The following adverse reactions are based on clinical trial and post-marketing experience. The following standard categories are used: Very common more than 1/10. Common more than 1/100; less than 1/10. Uncommon more than 1/1000; less than 1/100. Rare more than 1/10,000; less than 1/1000. Very Rare less than 1/10,000 (including Isolated cases).
Blood and lymphatic system disorders:
Common: haemorrhage at the injection site, ecchymoses, gastrointestinal bleeding, genitourinary bleeding, epistaxis. Uncommon: cerebral haemorrhages with their complications and possible fatal outcome, retinal haemorrhages, severe haemorrhages (also with fatal outcome), liver haemorrhages, retroperitoneal bleeding, bleeding into joints, splenic rupture. Blood transfusions are rarely required. Very rare: haemorrhage into the pericardium including myocardial rupture during thrombolytic treatment of acute myocardial infarction.
In serious haemorrhagic complications, streptokinase therapy should be discontinued and a proteinase inhibitor, e.g., aprotinin, should be given as follows. Initially 500 000 KIU (Kallikrein Inactivator Unit) up to one million KIU by slow intravenous injection or infusion. If necessary this should be followed by 200,000 KIU every four hours by intravenous drip until the bleeding stops. In addition, combination with synthetic antifibrinolytics, is recommended. If necessary, clotting factors can be substituted. Additional administration of synthetic antifibrinolytics has been reported to be efficient in single cases of bleeding episodes.
Immune system disorders:
Very Common: development of antistreptokinase antibodies (see Precautions). Common: allergic anaphylactic reactions, e.g. rash, flushing, itching, urticaria, angioneurotic oedema. dyspnoea, bronchospasm, hypotension. Very Rare: delayed allergic reactions, e.g. serum sickness, arthritis, vasculitis, nephritis, neuroallergic symptoms (polyneuropathy, e.g. Guillain Barre syndrome), severe allergic reactions up to shock including respiratory arrest.
Moderate or mild allergic reactions can be managed with concomitant antihistamine and/or corticosteroid therapy. If a severe allergic reaction occurs the infusion of streptokinase should be discontinued immediately and the patient given the appropriate treatment. The current medical standards for shock treatment should be observed. Lysis therapy should be continued with homologous fibrinolytics, such as Urokinase or tPA.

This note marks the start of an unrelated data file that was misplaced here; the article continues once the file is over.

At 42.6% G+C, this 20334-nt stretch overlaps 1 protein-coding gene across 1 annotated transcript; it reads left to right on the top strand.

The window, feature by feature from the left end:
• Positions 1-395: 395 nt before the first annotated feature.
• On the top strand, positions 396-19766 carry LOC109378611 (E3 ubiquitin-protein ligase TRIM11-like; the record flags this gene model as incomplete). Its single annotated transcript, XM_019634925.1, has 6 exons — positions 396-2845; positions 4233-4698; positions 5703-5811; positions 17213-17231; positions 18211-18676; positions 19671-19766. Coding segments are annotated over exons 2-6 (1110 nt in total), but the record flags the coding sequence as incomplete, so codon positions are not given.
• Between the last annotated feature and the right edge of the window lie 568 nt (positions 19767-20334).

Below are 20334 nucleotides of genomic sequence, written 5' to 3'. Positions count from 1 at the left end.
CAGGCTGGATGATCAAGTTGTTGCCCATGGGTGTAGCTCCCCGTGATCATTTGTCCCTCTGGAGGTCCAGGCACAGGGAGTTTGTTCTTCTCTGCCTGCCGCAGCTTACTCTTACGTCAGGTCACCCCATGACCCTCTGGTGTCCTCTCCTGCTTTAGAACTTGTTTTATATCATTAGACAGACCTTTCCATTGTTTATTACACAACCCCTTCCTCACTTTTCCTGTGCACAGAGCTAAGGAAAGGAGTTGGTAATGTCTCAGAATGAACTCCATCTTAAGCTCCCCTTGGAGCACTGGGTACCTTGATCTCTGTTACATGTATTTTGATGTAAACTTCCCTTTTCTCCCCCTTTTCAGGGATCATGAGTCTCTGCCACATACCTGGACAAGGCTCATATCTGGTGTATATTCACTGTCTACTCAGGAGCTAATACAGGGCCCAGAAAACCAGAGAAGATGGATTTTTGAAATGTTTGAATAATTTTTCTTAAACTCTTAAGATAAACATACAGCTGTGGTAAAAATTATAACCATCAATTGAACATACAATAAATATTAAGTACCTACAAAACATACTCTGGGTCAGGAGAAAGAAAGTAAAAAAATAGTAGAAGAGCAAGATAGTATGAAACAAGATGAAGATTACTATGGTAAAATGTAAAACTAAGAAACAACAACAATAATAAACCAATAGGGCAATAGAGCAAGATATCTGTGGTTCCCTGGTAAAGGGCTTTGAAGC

Nervous system disorders:
Rare: neurologic symptoms (e.g. dizziness, confusion, paralysis, hemiparesis, agitation, convulsion) in the context of cerebral haemorrhages or cardiovascular disorders with hypoperfusion of the brain
Very rare: iritis/uveitis/iridocyclitis.
Cardiac and vascular disorders:
Common: at the start of therapy, hypotension, tachycardia, bradycardia. Very rare: crystal cholesterol embolism.
During fibrinolytic therapy with streptokinase in patients with myocardial infarction, the following events have been reported as complications of myocardial infarction and/or symptoms of reperfusion: Very common: hypotension, heart rate and rhythm disorders, angina pectoris. Common: recurrent ischaemia, heart failure, reinfarction, cardiogenic shock, pericarditis, pulmonary oedema. Uncommon: cardiac arrest (leading to respiratory arrest), mitral insufficiency, pericardial effusion, cardiac tamponade, myocardial rupture, pulmonary or peripheral embolism.
These cardiovascular complications can be life-threatening and may lead to death.
During local lysis of peripheral arteries, distal embolization cannot be excluded.
Very rare: non-cardiogenic pulmonary oedema after intracoronary thrombolytic therapy in patients with extensive myocardial infarction.
Common: nausea, diarrhoea, epigastric pain, vomiting.
General disorders and administration site conditions:
Common: headache, back pain, musculoskeletal pain, chills, fever, asthenia, malaise.
Common: Transient elevations of serum transaminases and bilirubin.
Reporting of suspected adverse reactions:
Reporting suspected adverse reactions after authorisation of the medicinal product is important. It allows continued monitoring of the benefit/risk balance of the medicinal product. Healthcare professionals are asked to report any suspected adverse reactions.